We hypothesise that the effects of the habit condition on physical activity behaviour will be mediated by the self-reported habit development, effects of the self-regulation condition will be mediated by self-efficacy and planning, and the motivation condition will be mediated by the social cognitive variables of attitudes, motivation, and intention.

     

Study analysis

The intervention will be evaluated following the recent guidance on process evaluation for complex interventions [86]. Data will be analysed using generalized linear mixed modelling (GLMM) [87] with a 4 (condition: control, motivation, self-regulation, habit) × 2 (time: baseline, 3-month follow-up) mixed-model design, accounting for nesting within hospital. Models will be conducting to compare change between conditions of the primary outcome (physical activity) and secondary outcomes (e.g., theory-derived psychological constructs, DASS21, MOS-SF12, and absenteeism). Mediation analyses will be conducted using path analytic models using Preacher and Hayes’ bootstrapped approach for multiple mediation [88]. Separate path models will be conducted for each condition. Each condition will be represented by a dichotomous dummy-coded variable (0 = did not receive intervention component, 1 = received intervention component). Each condition variable will be set as a predictor of physical activity at follow up with motivation and intention (motivation condition), perceived behavioural control and planning (self-regulation condition), and self-reported habit (habit condition) as multiple mediators in each analysis, respectively. Baseline physical activity will be included as a control variable. Intention-to-treat (baseline carried forward) will be utilised for missing data from drop-out. Other missing data will be imputed using multiple imputation with chained equations [89]. Both intention-to-treat and completers analyses will be reported.

Discussion

Participation in regular physical activity shown to be related to improved health outcomes, reduced health care costs, and reduced disease risk (e.g., cardiovascular disease, Type 2 diabetes). Healthcare professionals including midwives, nurses and patient assistants are often involved in providing health-related behaviour change advice, yet their own health behaviour is relatively poor as demonstrated in occupational studies [79]. The PATHS study will examine the effectiveness of a web-based intervention evaluating different behavioural strategies to increase physical activity. The primary aim of the current trial is to test the main and additive effects of different theoretically-derived BCTs – motivational, self-regulatory and habit-based strategies – on physical activity and a range of secondary outcomes. We hypothesise that the habit condition, which includes the highest number of BCTs will be the most effective. However, we also acknowledge the potential for a larger number of BCTs may create problems for messages to be assimilated and recalled due to the relatively large amount of information provided. The greater information load may undermine, or even overturn, the effects of the BCTs on behaviour change. In addition, the current design does not allow for tests of interactions among sets of BCTs, rather the approach is focused on additive effects i.e. whether motivational interventions that include additional components (e.g., BCTs related to habit) are more effective compared to those that do not. However, this does not rule out the possibility of interactions among the different components affecting the result. Research aimed at identifying the optimum number and combination of BCTs is required to inform the design of future complex interventions.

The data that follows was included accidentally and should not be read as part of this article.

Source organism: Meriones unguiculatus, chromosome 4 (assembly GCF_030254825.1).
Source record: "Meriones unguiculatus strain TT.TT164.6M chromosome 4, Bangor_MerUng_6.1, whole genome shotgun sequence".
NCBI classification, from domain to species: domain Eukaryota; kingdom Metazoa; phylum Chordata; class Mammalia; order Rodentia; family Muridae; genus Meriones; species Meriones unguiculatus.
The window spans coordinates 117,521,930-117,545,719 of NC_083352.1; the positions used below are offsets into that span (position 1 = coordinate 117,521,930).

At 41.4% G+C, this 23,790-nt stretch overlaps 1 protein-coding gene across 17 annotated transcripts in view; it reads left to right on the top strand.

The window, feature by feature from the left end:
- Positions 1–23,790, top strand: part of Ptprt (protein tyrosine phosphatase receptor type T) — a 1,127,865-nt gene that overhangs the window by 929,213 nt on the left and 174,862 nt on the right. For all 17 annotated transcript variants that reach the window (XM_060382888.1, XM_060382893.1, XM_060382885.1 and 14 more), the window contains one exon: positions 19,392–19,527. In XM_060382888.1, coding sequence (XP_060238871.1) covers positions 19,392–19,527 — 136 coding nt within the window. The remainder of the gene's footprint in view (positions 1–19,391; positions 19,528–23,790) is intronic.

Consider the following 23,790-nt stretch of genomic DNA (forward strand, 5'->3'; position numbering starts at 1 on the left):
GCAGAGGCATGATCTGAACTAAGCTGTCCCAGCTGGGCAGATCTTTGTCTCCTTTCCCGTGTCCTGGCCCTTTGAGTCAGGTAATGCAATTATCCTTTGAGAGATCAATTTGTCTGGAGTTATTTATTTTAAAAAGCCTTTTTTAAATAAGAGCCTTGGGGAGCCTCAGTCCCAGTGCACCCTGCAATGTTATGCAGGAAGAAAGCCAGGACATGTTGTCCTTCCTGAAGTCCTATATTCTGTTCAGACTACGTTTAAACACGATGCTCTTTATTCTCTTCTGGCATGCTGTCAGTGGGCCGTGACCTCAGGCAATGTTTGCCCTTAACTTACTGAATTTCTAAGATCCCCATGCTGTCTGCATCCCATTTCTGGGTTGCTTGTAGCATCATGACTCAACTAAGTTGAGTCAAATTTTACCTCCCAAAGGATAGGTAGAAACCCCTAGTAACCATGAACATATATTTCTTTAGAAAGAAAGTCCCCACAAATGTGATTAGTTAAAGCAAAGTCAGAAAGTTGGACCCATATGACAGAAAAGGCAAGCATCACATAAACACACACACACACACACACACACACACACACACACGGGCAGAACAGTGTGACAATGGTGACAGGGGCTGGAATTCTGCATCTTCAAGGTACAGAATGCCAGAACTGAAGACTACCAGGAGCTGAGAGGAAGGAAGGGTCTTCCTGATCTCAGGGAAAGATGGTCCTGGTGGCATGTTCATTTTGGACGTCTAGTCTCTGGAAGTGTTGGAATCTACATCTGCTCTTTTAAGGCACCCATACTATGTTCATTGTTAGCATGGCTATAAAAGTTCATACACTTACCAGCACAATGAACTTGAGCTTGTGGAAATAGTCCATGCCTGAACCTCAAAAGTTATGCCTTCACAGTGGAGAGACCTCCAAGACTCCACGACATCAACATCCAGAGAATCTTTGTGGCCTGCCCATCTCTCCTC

In addition, the current study will focus on testing theoretically-distinct groups of techniques and their additive effects on health behavior change. The findings of the study will enable us to evaluate the potential mechanisms by which BCTs derived from motivation, volition and habit theories affect change in health-related behaviour. Our research will also enable us to test the mediators of the intervention effects to increase participants’ physical activity and quality of life, and to reduce work-related stress and absenteeism. We will be able to do this by comparing the effects of each intervention component (e.g., self-regulation) on outcomes mediated by specific theory-based psychological constructs (e.g., planning, self-efficacy) conceptually related to the component.

Personal characteristics of the intervention participants will be assessed to determine for whom the different intervention content is most suitable. Potential moderators of intervention effects will include level of engagement in the program and planning skills. Determining the characteristics of potential users will enable the future matching of participants with the most suitable intervention content. In addition, by providing opportunity for participants to report on the usability of the platform in healthcare professionals, we will be able to ascertain the extent to which the online intervention is feasible in this population and whether it would likely be used by the target population if it were rolled-out on a large scale.